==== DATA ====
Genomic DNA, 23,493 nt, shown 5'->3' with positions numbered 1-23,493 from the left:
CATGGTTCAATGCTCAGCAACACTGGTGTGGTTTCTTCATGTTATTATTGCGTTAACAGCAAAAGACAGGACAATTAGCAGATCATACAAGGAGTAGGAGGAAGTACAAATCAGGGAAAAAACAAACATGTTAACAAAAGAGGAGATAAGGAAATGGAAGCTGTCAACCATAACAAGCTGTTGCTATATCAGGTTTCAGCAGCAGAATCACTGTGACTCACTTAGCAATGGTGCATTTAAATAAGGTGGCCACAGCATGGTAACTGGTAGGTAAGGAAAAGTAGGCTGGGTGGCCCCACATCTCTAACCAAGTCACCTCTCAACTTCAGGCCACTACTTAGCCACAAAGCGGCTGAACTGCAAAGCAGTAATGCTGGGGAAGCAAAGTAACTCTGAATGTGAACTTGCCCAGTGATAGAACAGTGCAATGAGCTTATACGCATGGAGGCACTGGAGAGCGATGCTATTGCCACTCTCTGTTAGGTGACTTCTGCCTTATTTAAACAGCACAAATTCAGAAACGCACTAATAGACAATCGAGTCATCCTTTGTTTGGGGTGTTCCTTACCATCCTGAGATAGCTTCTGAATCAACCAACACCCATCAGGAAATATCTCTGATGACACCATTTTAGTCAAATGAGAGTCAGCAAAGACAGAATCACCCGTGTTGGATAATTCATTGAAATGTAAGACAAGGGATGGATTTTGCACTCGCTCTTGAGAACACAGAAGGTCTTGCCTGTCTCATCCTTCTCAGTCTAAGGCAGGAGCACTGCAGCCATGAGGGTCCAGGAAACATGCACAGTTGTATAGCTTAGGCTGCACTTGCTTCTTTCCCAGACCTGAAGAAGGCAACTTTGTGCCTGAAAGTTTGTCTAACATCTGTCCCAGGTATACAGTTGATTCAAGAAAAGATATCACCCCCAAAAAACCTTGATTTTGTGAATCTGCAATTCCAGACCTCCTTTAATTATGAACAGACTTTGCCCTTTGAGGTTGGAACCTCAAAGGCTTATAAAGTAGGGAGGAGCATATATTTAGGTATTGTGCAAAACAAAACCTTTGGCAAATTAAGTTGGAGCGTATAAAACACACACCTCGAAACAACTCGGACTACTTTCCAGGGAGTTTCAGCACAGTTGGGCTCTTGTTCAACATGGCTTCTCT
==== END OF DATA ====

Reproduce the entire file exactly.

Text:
Genomic DNA, 23,493 nt, shown 5'->3' with positions numbered 1-23,493 from the left:
CATGGTTCAATGCTCAGCAACACTGGTGTGGTTTCTTCATGTTATTATTGCGTTAACAGCAAAAGACAGGACAATTAGCAGATCATACAAGGAGTAGGAGGAAGTACAAATCAGGGAAAAAACAAACATGTTAACAAAAGAGGAGATAAGGAAATGGAAGCTGTCAACCATAACAAGCTGTTGCTATATCAGGTTTCAGCAGCAGAATCACTGTGACTCACTTAGCAATGGTGCATTTAAATAAGGTGGCCACAGCATGGTAACTGGTAGGTAAGGAAAAGTAGGCTGGGTGGCCCCACATCTCTAACCAAGTCACCTCTCAACTTCAGGCCACTACTTAGCCACAAAGCGGCTGAACTGCAAAGCAGTAATGCTGGGGAAGCAAAGTAACTCTGAATGTGAACTTGCCCAGTGATAGAACAGTGCAATGAGCTTATACGCATGGAGGCACTGGAGAGCGATGCTATTGCCACTCTCTGTTAGGTGACTTCTGCCTTATTTAAACAGCACAAATTCAGAAACGCACTAATAGACAATCGAGTCATCCTTTGTTTGGGGTGTTCCTTACCATCCTGAGATAGCTTCTGAATCAACCAACACCCATCAGGAAATATCTCTGATGACACCATTTTAGTCAAATGAGAGTCAGCAAAGACAGAATCACCCGTGTTGGATAATTCATTGAAATGTAAGACAAGGGATGGATTTTGCACTCGCTCTTGAGAACACAGAAGGTCTTGCCTGTCTCATCCTTCTCAGTCTAAGGCAGGAGCACTGCAGCCATGAGGGTCCAGGAAACATGCACAGTTGTATAGCTTAGGCTGCACTTGCTTCTTTCCCAGACCTGAAGAAGGCAACTTTGTGCCTGAAAGTTTGTCTAACATCTGTCCCAGGTATACAGTTGATTCAAGAAAAGATATCACCCCCAAAAAACCTTGATTTTGTGAATCTGCAATTCCAGACCTCCTTTAATTATGAACAGACTTTGCCCTTTGAGGTTGGAACCTCAAAGGCTTATAAAGTAGGGAGGAGCATATATTTAGGTATTGTGCAAAACAAAACCTTTGGCAAATTAAGTTGGAGCGTATAAAACACACACCTCGAAACAACTCGGACTACTTTCCAGGGAGTTTCAGCACAGTTGGGCTCTTGTTCAACATGGCTTCTCT